The need to celebrate women has always lingered in face of systemic erasure of female figures from history.
The urge to explore how did women exist, or continue to exist in the backdrop of violence, fascism, instability, chaos, has resurfaced time and time again, perhaps, even more so now, as we live in the aftermath of devastation brought about by toxic masculinist identities, its determinants and various progenies. The feminine, then is evoked to find respite in. As a post-colonial South Asian generation, we find ourselves indebted to women in history, who even if not widely acclaimed, have left indelible on our historical trajectory and present-day consciousness. Their existence has continued to be the antithesis of the colonial construction of an ‘exotic’ brown woman, who had little to no purpose but to display self-effacing, passive behavior. Here we have listed four fabulous women from the South Asian colonies who have left a legacy of resistance and reclamation.
Born as Iftikhar un Nisa, this wife of the Nawab of Awadh, Wajid Ali Shah, lived a subversive life driven by ambition. Hazrat Mahal, as she came to be known, was invincible in face of the insatiable appetite of the imperial forces for the Indian lands. After the annexation of Awadh in 1856, a dejected and defeated Wajid Ali Shah left behind Hazrat Mahal with their son, Birjis Qadar. It was then that Hazrat Mahal led an armed resistance against the East India Company to install her son on the throne and assert their right to the land. No matter how short-lived Hazart Mahal’s success was, she completed her years with utmost dignity, refusing to bow down to the imperial rule till her death in Nepal; she sought refuge there after the defeat of her forces in 1859 by the imperial army.
The memory of Hazrat Mahal’s resistance and strategizing lives on, refusing to be written off even in Orientalist historiography which notoriously remembers women only for their passivity or not at all, as William Howard Russell wrote in his memoir, ‘My Indian Mutiny Diary’, “This Begum exhibits great energy and ability. She has excited all Oudh to take up the interests of her son, and the chiefs have sworn to be faithful to him. The Begum declares undying war against us.” Thus, today, as a post-colonial generation it is incumbent upon us to reclaim the memory of Hazrat Mahal, her struggle and non-compliance.
Touted as the first generation of women Muslim prose and fiction writers in the subcontinent, one can trace the genealogy of female representation in Urdu literature to Muhammadi Begum and the likes. An advocate of female literacy and rights, Muhammadi Begum was also the first woman editor of an Urdu magazine, Tehzeeb-i-Niswan (1898), having to her credit the heralding of feminist, progressive thought in Urdu literature. Although traditional in her ways, Begum did not allow her experience of womanhood to become a hindrance in her endeavors, rather, thoroughly empowered by her femininity, she worked towards narrating her own and others experiences through her characters. Despite her privileged and sheltered existence, Muhammadi Begum did not live up to the stereotype of a complacent upper-class woman, but utilized her liberty to extend freedom to other women, through her writings and activism. The brilliance and fierceness of her existence and work inspired a generation of radical, feminist authors in Urdu literature, and it continues to indebt women in our part of the world.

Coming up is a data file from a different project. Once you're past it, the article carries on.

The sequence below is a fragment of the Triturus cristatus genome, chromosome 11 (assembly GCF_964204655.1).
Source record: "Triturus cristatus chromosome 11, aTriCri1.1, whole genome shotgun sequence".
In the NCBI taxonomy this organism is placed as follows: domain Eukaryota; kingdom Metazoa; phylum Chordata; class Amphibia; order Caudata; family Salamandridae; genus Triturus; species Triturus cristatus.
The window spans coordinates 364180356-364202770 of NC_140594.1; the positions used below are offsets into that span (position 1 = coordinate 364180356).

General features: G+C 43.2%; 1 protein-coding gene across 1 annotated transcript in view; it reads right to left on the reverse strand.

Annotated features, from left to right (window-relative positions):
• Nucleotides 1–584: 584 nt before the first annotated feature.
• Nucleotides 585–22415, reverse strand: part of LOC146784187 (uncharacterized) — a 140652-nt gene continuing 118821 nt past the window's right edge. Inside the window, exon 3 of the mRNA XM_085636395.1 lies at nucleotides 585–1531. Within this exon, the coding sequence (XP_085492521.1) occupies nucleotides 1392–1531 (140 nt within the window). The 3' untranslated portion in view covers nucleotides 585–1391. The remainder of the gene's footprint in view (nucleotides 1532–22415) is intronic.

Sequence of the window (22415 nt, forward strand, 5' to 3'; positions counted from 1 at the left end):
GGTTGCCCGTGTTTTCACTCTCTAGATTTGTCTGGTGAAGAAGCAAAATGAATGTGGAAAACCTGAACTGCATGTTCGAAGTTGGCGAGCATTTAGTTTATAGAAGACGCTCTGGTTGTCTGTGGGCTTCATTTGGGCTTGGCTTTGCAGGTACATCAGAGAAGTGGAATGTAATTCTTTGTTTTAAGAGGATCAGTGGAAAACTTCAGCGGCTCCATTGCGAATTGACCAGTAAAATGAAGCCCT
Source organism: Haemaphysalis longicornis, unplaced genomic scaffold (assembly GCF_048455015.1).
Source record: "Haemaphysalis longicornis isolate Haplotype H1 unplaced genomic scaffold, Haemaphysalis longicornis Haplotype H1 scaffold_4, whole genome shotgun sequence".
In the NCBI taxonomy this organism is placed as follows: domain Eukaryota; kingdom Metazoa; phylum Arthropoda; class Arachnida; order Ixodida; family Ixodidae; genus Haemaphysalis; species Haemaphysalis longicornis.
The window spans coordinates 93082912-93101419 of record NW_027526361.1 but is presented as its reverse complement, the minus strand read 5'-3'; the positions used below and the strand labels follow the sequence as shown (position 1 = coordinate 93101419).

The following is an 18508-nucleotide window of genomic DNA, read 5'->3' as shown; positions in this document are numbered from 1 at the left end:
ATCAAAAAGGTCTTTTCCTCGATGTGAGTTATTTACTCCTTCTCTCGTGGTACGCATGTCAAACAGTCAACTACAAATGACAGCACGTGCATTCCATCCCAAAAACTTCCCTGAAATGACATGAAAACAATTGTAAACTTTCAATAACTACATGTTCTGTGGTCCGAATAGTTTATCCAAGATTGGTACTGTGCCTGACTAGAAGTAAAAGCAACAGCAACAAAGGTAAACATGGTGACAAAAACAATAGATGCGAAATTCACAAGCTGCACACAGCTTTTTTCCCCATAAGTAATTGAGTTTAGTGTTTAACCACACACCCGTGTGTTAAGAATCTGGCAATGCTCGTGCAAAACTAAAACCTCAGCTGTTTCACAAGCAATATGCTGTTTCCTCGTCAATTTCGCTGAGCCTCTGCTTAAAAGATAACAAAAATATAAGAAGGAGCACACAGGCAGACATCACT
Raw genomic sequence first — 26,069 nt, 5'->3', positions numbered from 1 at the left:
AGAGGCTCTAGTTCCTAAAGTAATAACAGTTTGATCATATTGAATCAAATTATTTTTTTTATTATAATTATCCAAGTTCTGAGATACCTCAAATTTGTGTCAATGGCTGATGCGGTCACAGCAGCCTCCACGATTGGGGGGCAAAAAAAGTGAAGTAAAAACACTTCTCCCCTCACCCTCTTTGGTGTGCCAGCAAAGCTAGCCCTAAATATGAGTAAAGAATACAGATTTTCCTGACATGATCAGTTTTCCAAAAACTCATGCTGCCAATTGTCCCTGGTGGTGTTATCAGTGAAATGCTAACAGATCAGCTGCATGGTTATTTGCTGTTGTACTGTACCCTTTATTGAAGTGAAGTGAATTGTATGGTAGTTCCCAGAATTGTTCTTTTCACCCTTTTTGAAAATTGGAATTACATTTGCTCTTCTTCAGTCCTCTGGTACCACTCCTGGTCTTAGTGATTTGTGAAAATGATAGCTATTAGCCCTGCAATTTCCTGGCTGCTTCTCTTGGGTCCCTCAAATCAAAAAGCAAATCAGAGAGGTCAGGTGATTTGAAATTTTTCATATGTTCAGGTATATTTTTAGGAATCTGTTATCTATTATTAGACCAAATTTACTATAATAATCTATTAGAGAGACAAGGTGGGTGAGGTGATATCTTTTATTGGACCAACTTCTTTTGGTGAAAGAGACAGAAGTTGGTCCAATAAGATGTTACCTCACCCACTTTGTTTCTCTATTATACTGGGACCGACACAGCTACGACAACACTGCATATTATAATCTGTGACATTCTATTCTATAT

‘Sultana’s Dream’ (1905) was Rokeya Hossain’s vision of a ‘Ladyland’ where matriarchy existed as opposed to patriarchy and gender roles were hilariously reversed to highlight their absurdity. Writing in colonial Bengal, Hossain was one of the first people to envision a feminist utopia, who then went on to dedicate her life to the cause of subverting the hegemony of nationalist masculinist identities; which survived through the systemic subjugation of women. To assert women as equal stakeholders in society, she established the Sakhawat Memorial Girls’ School in 1909, the first school for Muslim women in Bengal.
Not only this, but in 1916, Rokeya Sakhawat founded the Anjuman-e-Khawatin-e-Islam, Bangla (Bengali Muslim Women’s Association), an organization that rallied for women’s right to education and employment. She resisted all attempts from all quarters to force her into docility and aimed to empower other women to do the same. Although, unconventional in her thoughts and disruptive in her actions, Hossain was immortalized in history and now has the 9th of December dedicated to her in Bangladesh.
Referring to herself as ‘an Asian woman architect’, Minnette De Silva insisted on garnering acknowledgement for accomplishing a rare feat; being Sri Lanka’s first modernist architect and Asia’s first woman to become an Associate of the Royal Institute of British Architects. Born to a progressive politician and a suffragette, De Silva grew with an acute awareness of her (cap)abilities, despite living in a British colony with colonial ideals of femininity. Her enthusiasm for architecture coupled with her social capital, De Silva found herself in company of influential people like Le Corbusier, paving way for the concrete manifestations of her ambition. Thus, in 1948, she set up an architectural studio in Sri Lanka, becoming ‘one of only two women in the world at the time to establish an architectural practice in her own name’. However, for De Silva, comfort was not a constant, rather, facing hostility and gendered disadvantages, she breathed her last in isolation and destitution. Experimental in her designs, articulate in her thoughts, tough in her demeanor, and questioned for her ideas, Minnette De Silva was a woman of all times, who was following her heart and simultaneously confronting misogyny and the masculine hegemony.
By Zuha Sohail